Plagues of bygone ages took many lives. They also served as “forcing functions” to prompt people to consider if there might be better ways to dispose of waste than by hurling it in bucket-loads out the window into the street. Plagues changed how we viewed preventative health behaviors and healthcare in general. Plagues were bad, but they would have been much worse if humans hadn’t the wherewithal to wrench as much good as possible from them.
Whether this is everything or nothing—and, let’s be honest, it is likely neither of those things—we would be wise to leverage good from these troubled times.
Below are some ways I am thinking about my thinking in light of the daunting opportunity before me:
Uncertain times are not new.
Humans are good at pretending we have it all under control. Drive down the road at 50 mph once and just think of how little has to happen for things to go very, very wrong. Yet we don’t think that way—we text and drive! Times have always been and will always be uncertain; we are frail and we are mortal. In all of History, one scholar suggests, there have only been eight days on record where there wasn’t a war being fought somewhere. There is always the threat of sickness, of dictators, of market collapses, of elections gone awry. And then if all of those things weren’t enough, let’s throw in the good old natural disaster for good measure.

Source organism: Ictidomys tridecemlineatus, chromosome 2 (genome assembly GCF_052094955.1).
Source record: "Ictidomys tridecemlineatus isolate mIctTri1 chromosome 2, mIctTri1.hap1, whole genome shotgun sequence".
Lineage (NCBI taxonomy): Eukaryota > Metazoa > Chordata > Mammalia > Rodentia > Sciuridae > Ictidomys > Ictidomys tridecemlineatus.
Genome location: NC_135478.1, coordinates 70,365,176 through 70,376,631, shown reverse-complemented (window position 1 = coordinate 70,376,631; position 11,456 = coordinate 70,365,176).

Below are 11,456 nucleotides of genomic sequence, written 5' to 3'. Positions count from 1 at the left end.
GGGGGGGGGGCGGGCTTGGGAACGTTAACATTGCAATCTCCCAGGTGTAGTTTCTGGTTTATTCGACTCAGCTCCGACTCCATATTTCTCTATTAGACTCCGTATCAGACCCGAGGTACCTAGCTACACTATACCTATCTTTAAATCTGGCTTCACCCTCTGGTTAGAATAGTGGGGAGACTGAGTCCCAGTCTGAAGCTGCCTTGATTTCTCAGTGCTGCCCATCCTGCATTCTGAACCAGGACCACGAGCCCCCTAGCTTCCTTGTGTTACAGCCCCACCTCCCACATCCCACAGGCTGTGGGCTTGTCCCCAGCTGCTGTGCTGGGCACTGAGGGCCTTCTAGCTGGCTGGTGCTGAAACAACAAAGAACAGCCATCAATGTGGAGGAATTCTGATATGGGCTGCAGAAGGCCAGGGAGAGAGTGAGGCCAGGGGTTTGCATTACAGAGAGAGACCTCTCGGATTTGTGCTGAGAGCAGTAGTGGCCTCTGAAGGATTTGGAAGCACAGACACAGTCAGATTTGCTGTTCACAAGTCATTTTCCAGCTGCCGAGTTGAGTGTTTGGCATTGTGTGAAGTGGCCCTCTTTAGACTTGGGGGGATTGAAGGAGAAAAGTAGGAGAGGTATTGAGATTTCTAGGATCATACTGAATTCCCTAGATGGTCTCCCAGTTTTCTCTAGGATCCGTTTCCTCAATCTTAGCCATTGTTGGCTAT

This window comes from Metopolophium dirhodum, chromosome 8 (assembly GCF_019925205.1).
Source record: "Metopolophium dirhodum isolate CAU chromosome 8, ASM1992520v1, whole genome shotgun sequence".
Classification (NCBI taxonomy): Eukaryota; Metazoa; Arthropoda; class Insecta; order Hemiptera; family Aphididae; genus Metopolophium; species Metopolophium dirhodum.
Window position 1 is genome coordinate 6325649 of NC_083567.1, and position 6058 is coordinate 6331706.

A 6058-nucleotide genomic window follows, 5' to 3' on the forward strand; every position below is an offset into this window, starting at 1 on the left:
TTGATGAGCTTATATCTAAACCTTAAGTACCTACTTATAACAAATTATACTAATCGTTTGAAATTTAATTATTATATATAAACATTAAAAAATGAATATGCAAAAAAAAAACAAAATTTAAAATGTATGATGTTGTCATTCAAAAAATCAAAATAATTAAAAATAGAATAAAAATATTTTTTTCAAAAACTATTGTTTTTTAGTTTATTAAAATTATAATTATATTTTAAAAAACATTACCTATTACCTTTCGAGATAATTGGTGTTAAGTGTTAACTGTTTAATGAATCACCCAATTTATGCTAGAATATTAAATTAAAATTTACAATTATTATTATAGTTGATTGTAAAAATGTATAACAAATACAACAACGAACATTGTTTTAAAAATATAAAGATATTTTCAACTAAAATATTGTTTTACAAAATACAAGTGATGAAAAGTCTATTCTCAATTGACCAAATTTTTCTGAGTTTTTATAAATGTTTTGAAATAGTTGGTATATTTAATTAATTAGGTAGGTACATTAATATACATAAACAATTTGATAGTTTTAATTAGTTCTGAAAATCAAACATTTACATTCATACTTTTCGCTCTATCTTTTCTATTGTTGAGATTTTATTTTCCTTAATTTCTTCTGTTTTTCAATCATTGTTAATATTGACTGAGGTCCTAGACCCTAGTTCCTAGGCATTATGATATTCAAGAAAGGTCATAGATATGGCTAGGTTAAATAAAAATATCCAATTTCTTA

And yet, here we are. We persevere, we change, we plod on together marching ever onward toward the land that is promised.
When lightning strikes, we are prone to get so focused on it we forget the storm of yesterday. But the lightning is an old collaborator in our story. It is not new, and neither is this. There is nothing new under the sun. Uncertain times are not new.
Change and the unknown are hard for nearly everyone.